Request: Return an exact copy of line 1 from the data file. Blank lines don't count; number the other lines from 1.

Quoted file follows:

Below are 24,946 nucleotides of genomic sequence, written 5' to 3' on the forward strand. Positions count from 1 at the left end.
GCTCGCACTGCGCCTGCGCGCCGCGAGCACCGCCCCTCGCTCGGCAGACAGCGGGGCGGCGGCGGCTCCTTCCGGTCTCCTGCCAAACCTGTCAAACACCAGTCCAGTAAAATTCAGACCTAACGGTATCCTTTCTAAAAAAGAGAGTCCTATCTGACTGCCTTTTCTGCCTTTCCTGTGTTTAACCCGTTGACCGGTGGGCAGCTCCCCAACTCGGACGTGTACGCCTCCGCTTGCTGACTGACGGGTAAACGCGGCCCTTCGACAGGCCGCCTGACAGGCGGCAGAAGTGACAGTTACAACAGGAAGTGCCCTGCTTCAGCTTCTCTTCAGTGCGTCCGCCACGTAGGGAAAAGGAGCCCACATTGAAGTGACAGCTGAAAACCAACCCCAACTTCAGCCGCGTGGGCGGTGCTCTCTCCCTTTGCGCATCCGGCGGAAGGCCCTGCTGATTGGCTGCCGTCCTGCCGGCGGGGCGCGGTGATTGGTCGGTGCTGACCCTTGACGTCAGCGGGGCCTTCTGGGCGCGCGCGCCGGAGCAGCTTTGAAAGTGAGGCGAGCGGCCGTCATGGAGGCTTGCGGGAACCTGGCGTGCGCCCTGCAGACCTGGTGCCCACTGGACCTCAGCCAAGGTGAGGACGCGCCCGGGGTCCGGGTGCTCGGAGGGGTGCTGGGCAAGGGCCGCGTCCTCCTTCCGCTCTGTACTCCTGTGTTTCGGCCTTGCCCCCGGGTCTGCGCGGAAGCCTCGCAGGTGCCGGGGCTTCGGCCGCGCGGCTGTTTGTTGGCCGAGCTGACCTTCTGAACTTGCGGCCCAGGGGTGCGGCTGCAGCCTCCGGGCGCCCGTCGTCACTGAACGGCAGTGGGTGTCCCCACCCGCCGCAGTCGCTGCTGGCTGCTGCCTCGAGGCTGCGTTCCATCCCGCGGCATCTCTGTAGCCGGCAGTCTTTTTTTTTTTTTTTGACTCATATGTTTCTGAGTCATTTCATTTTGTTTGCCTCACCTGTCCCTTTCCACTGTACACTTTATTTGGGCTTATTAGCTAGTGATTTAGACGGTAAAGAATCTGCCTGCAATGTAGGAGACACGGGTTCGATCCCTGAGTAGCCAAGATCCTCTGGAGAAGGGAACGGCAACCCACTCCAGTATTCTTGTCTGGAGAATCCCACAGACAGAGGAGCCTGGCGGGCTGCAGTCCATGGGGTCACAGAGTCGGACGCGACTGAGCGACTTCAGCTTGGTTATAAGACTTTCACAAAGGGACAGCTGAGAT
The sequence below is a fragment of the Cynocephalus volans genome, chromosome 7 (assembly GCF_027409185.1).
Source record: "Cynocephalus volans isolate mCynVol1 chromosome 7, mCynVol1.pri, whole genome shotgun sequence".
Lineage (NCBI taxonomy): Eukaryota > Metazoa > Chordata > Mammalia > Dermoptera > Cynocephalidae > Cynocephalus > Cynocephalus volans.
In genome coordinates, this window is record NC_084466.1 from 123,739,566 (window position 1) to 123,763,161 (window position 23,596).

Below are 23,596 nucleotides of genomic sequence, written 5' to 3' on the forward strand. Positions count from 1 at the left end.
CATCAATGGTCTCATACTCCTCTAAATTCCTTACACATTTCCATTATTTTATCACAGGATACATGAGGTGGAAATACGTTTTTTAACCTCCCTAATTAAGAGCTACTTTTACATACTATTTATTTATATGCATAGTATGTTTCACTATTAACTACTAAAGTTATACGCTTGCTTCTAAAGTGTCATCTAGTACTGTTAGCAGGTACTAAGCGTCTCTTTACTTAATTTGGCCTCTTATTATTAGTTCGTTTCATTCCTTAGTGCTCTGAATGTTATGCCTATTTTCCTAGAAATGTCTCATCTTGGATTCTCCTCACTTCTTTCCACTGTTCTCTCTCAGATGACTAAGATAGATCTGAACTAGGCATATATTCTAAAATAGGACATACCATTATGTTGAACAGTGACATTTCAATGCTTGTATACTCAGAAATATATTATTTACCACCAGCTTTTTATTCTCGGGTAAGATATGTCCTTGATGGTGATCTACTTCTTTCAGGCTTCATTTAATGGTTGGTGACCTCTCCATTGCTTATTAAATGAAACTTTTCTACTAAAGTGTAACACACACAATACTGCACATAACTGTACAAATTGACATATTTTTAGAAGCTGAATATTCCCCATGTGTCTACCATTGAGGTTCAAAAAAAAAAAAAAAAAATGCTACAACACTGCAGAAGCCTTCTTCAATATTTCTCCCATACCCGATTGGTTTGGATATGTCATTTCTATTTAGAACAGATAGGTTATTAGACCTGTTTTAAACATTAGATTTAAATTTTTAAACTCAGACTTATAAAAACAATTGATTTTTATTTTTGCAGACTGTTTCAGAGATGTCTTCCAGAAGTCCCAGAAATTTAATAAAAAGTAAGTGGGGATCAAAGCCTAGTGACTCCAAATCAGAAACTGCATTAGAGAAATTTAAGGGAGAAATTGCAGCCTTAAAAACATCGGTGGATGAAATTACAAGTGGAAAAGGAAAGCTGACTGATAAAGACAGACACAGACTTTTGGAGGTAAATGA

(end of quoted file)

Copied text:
Below are 24,946 nucleotides of genomic sequence, written 5' to 3' on the forward strand. Positions count from 1 at the left end.